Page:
Here are the brands and items we’re loving for the summer, because they are making an impact. Purchasing these items will help better the world, from partnering with nonprofits to empower women to funding park projects.

Parker Clay

In partnership with a nonprofit partner on the ground in Ethiopia, Parker Clay is empowering prostituted women to find a way out. Hiring a skilled artisan—who helps to make items like this Azmera Blanket ($88)—provides a paycheck and leads to social standing and economic stability with the end goal of supporting community transformation. 

Parks Project

Out to reinvigorate a passion for the 84 million acres of U.S. park wilderness known as the National Parks, the Parks Project works directly with over 30 park conservancies across the U.S. to fund projects and generate volunteer hours. Items like the All Parks Fill-In Bubble Poster ($25) support the effort. 

Haiti Design Co.

“Many hands make the load light,” according to an old Haitian proverb. With that in mind, Haiti Design Co. set out to join the designer, maker and consumer for positive impact. Since 2014, the small workshop has grown into a training and production center for leatherwork, sewing and jewelry making with partner branches that employ over 150 people. Goods like the Artist Fringe Earring ($32) also help to provide employees with business mentorship, access to market and design training.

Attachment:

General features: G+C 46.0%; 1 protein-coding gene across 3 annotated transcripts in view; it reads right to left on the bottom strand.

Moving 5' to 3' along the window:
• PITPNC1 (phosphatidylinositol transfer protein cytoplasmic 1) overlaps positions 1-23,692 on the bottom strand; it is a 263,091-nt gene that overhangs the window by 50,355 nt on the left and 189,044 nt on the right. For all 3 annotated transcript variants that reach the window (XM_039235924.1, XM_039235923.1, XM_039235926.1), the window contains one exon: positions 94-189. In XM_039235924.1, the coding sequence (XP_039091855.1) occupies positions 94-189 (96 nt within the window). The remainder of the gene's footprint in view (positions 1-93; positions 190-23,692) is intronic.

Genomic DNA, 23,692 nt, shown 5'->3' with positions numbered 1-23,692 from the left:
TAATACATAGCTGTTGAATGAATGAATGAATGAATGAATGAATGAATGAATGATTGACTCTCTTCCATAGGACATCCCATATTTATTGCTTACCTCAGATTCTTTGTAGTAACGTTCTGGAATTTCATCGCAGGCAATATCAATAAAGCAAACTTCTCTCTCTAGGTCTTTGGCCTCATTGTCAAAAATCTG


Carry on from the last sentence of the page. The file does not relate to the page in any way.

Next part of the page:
The Little Market

A women-led nonprofit, The Little Market was founded by blogger Lauren Conrad to empower women. The purchase of its fair trade products—like the oversized market basket Palm Shopper ($50)—promote positive change and a meaningful income in the artisan’s life right where they are made.

Mohinders

Mohinders promises to be the only shoe you need in your carry-on for a weekend getaway or roaming travels. Inspired by a shoe purchase at a street stall in Mumbai, the Mohinders founder became obsessed with them, quit his job as a corporate lawyer and returned to India, determined to find out who had made them. He traced the shoes to a small village where a group of families have made the shoe for generations, and continues to work with them today on this new take on the City Slippers ($165).